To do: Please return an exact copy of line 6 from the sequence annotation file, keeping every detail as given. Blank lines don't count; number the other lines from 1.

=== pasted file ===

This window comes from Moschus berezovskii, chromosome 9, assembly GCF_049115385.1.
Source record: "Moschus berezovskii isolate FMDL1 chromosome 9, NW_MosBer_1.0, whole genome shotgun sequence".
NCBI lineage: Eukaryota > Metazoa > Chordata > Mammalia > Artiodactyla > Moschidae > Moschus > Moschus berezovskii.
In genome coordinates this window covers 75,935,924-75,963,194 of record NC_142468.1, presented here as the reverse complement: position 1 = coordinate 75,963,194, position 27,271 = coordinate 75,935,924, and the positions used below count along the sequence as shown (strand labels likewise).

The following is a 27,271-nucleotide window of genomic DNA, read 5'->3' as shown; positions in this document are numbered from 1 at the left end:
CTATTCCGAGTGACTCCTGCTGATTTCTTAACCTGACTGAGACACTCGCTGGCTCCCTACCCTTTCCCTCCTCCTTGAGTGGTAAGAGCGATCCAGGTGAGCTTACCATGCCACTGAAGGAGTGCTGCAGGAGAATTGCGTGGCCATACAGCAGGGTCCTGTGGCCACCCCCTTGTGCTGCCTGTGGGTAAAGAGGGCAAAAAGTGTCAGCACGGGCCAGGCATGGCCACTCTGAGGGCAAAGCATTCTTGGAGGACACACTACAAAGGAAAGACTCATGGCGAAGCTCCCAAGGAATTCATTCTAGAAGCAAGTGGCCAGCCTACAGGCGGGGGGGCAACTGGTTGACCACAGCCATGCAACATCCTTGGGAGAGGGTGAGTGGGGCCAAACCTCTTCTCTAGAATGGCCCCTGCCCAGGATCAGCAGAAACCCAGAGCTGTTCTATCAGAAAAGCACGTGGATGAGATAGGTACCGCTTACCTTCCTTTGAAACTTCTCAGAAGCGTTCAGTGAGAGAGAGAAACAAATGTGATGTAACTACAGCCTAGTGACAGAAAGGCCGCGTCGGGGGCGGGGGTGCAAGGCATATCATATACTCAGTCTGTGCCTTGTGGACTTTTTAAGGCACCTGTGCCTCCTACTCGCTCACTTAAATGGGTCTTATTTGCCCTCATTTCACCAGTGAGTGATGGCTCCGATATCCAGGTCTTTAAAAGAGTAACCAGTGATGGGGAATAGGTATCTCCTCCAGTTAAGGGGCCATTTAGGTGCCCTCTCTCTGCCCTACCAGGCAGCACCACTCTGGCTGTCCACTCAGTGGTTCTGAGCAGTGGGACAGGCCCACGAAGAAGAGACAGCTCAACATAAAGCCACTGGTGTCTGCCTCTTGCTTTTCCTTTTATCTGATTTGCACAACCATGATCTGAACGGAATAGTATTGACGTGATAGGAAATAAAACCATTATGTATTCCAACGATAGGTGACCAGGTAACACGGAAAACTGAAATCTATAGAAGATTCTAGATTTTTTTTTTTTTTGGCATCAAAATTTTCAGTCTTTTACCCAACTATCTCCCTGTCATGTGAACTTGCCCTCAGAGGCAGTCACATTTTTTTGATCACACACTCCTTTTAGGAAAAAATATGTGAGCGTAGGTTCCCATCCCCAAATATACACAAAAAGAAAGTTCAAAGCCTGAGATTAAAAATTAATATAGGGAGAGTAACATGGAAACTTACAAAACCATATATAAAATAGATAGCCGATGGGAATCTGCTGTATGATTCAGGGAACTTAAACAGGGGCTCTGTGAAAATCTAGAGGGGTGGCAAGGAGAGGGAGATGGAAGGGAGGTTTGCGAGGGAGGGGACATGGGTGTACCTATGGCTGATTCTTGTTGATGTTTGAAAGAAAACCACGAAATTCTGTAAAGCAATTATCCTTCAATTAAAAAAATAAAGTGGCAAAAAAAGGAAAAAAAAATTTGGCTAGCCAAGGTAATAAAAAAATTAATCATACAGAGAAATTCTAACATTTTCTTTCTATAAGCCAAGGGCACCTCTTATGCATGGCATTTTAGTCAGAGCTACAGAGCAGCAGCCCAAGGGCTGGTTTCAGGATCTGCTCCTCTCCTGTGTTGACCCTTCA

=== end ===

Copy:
CTATTCCGAGTGACTCCTGCTGATTTCTTAACCTGACTGAGACACTCGCTGGCTCCCTACCCTTTCCCTCCTCCTTGAGTGGTAAGAGCGATCCAGGTGAGCTTACCATGCCACTGAAGGAGTGCTGCAGGAGAATTGCGTGGCCATACAGCAGGGTCCTGTGGCCACCCCCTTGTGCTGCCTGTGGGTAAAGAGGGCAAAAAGTGTCAGCACGGGCCAGGCATGGCCACTCTGAGGGCAAAGCATTCTTGGAGGACACACTACAAAGGAAAGACTCATGGCGAAGCTCCCAAGGAATTCATTCTAGAAGCAAGTGGCCAGCCTACAGGCGGGGGGGCAACTGGTTGACCACAGCCATGCAACATCCTTGGGAGAGGGTGAGTGGGGCCAAACCTCTTCTCTAGAATGGCCCCTGCCCAGGATCAGCAGAAACCCAGAGCTGTTCTATCAGAAAAGCACGTGGATGAGATAGGTACCGCTTACCTTCCTTTGAAACTTCTCAGAAGCGTTCAGTGAGAGAGAGAAACAAATGTGATGTAACTACAGCCTAGTGACAGAAAGGCCGCGTCGGGGGCGGGGGTGCAAGGCATATCATATACTCAGTCTGTGCCTTGTGGACTTTTTAAGGCACCTGTGCCTCCTACTCGCTCACTTAAATGGGTCTTATTTGCCCTCATTTCACCAGTGAGTGATGGCTCCGATATCCAGGTCTTTAAAAGAGTAACCAGTGATGGGGAATAGGTATCTCCTCCAGTTAAGGGGCCATTTAGGTGCCCTCTCTCTGCCCTACCAGGCAGCACCACTCTGGCTGTCCACTCAGTGGTTCTGAGCAGTGGGACAGGCCCACGAAGAAGAGACAGCTCAACATAAAGCCACTGGTGTCTGCCTCTTGCTTTTCCTTTTATCTGATTTGCACAACCATGATCTGAACGGAATAGTATTGACGTGATAGGAAATAAAACCATTATGTATTCCAACGATAGGTGACCAGGTAACACGGAAAACTGAAATCTATAGAAGATTCTAGATTTTTTTTTTTTTTGGCATCAAAATTTTCAGTCTTTTACCCAACTATCTCCCTGTCATGTGAACTTGCCCTCAGAGGCAGTCACATTTTTTTGATCACACACTCCTTTTAGGAAAAAATATGTGAGCGTAGGTTCCCATCCCCAAATATACACAAAAAGAAAGTTCAAAGCCTGAGATTAAAAATTAATATAGGGAGAGTAACATGGAAACTTACAAAACCATATATAAAATAGATAGCCGATGGGAATCTGCTGTATGATTCAGGGAACTTAAACAGGGGCTCTGTGAAAATCTAGAGGGGTGGCAAGGAGAGGGAGATGGAAGGGAGGTTTGCGAGGGAGGGGACATGGGTGTACCTATGGCTGATTCTTGTTGATGTTTGAAAGAAAACCACGAAATTCTGTAAAGCAATTATCCTTCAATTAAAAAAATAAAGTGGCAAAAAAAGGAAAAAAAAATTTGGCTAGCCAAGGTAATAAAAAAATTAATCATACAGAGAAATTCTAACATTTTCTTTCTATAAGCCAAGGGCACCTCTTATGCATGGCATTTTAGTCAGAGCTACAGAGCAGCAGCCCAAGGGCTGGTTTCAGGATCTGCTCCTCTCCTGTGTTGACCCTTCA